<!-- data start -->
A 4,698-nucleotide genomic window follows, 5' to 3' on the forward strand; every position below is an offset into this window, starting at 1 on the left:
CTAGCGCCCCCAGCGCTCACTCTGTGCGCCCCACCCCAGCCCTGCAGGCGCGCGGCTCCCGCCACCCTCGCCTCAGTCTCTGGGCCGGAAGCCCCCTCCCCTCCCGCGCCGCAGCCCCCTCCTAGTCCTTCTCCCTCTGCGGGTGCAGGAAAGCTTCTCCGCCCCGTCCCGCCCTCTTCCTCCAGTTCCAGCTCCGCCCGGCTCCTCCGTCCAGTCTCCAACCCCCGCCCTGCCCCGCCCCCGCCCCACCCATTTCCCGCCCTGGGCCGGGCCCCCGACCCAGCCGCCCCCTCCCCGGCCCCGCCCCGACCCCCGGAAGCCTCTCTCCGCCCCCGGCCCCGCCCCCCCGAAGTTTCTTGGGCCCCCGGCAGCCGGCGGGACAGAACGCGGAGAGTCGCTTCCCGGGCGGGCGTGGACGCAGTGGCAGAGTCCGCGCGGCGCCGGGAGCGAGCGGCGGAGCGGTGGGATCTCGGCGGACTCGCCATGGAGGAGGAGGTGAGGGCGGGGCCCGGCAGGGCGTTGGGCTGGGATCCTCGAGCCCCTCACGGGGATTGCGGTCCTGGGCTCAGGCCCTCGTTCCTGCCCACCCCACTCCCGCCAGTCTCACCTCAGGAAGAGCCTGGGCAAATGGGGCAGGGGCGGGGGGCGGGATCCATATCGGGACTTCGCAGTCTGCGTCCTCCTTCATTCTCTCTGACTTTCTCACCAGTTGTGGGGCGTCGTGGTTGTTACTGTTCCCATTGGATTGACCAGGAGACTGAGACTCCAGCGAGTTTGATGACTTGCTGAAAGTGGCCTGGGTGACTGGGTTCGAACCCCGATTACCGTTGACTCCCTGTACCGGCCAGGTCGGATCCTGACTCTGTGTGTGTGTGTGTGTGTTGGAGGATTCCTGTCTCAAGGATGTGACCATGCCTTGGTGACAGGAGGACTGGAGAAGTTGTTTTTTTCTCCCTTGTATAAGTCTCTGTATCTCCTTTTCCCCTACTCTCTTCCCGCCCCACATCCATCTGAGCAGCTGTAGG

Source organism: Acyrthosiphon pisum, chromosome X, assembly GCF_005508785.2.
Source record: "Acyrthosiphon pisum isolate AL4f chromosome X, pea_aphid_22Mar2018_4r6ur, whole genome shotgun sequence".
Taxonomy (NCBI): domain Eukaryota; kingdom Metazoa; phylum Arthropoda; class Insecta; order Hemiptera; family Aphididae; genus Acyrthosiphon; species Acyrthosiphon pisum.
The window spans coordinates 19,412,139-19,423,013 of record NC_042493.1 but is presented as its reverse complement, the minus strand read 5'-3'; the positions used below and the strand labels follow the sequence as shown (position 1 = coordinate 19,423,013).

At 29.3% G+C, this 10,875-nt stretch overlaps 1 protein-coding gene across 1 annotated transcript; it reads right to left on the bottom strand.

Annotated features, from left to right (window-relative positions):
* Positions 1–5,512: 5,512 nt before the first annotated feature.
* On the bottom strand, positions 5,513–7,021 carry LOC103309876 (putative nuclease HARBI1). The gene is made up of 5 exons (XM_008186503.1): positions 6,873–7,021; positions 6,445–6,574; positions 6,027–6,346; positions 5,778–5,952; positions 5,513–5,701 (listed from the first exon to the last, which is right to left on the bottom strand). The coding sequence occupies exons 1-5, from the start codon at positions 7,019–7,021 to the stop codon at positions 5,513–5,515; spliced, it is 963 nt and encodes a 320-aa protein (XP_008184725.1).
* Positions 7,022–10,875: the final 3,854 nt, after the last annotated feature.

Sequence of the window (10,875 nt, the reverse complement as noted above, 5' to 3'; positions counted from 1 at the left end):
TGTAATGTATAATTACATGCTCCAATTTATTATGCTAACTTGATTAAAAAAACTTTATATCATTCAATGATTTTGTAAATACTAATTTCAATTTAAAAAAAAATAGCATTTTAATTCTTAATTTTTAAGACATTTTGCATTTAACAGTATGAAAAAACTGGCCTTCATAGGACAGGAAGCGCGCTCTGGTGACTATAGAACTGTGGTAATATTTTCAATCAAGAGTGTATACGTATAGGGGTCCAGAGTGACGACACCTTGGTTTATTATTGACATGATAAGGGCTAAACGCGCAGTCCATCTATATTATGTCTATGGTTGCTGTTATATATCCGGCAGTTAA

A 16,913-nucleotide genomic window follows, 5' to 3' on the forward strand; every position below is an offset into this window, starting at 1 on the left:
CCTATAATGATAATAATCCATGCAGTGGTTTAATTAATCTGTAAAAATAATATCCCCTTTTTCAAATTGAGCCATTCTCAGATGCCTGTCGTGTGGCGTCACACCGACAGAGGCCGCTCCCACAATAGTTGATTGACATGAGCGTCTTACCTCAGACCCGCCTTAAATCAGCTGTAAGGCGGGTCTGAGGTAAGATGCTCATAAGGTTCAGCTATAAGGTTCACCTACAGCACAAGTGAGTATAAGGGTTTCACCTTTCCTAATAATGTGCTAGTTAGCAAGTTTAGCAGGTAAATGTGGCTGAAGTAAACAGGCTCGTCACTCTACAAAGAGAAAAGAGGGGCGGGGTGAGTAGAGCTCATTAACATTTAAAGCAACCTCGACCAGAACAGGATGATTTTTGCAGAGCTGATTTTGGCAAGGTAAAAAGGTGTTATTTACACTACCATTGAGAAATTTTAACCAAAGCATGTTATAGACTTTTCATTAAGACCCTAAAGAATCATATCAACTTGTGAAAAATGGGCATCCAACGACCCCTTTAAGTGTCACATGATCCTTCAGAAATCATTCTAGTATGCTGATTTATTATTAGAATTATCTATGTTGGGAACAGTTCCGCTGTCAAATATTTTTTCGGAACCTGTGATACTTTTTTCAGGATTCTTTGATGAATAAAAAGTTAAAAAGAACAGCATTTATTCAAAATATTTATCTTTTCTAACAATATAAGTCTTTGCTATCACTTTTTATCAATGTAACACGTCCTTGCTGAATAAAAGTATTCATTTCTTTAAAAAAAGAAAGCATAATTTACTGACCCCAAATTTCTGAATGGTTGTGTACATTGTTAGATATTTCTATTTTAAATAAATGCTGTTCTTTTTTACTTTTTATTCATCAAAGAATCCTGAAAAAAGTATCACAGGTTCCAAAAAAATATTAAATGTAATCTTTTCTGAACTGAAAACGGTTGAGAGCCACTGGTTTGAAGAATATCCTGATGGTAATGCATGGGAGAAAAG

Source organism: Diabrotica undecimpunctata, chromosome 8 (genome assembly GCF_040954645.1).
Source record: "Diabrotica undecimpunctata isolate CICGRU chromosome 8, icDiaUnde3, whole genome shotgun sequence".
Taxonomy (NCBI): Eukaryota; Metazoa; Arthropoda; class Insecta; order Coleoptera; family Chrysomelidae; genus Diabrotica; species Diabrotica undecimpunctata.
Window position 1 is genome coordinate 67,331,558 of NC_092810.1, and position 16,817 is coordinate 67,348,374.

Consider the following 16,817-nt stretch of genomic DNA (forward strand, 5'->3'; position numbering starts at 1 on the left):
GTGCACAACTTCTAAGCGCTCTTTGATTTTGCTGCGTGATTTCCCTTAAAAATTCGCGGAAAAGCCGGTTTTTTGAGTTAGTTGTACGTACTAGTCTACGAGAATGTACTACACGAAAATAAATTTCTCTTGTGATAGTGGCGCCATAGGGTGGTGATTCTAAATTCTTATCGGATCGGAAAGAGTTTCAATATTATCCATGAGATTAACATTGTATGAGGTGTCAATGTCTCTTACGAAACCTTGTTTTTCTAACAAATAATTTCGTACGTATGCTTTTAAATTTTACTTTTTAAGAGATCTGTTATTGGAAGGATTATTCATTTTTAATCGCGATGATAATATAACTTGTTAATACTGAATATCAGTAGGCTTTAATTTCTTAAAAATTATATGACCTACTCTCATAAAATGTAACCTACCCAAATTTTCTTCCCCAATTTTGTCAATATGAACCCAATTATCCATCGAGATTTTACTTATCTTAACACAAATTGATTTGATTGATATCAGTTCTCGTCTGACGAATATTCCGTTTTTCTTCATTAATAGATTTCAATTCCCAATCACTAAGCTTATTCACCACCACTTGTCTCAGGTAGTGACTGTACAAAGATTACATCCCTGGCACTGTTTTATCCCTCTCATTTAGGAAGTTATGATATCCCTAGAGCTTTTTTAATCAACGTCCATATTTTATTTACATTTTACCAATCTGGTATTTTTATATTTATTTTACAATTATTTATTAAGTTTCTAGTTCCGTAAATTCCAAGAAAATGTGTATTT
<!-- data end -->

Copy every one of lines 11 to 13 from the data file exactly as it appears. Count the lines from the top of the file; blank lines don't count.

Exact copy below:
* Positions 7,022–10,875: the final 3,854 nt, after the last annotated feature.

Sequence of the window (10,875 nt, the reverse complement as noted above, 5' to 3'; positions counted from 1 at the left end):
TGTAATGTATAATTACATGCTCCAATTTATTATGCTAACTTGATTAAAAAAACTTTATATCATTCAATGATTTTGTAAATACTAATTTCAATTTAAAAAAAAATAGCATTTTAATTCTTAATTTTTAAGACATTTTGCATTTAACAGTATGAAAAAACTGGCCTTCATAGGACAGGAAGCGCGCTCTGGTGACTATAGAACTGTGGTAATATTTTCAATCAAGAGTGTATACGTATAGGGGTCCAGAGTGACGACACCTTGGTTTATTATTGACATGATAAGGGCTAAACGCGCAGTCCATCTATATTATGTCTATGGTTGCTGTTATATATCCGGCAGTTAA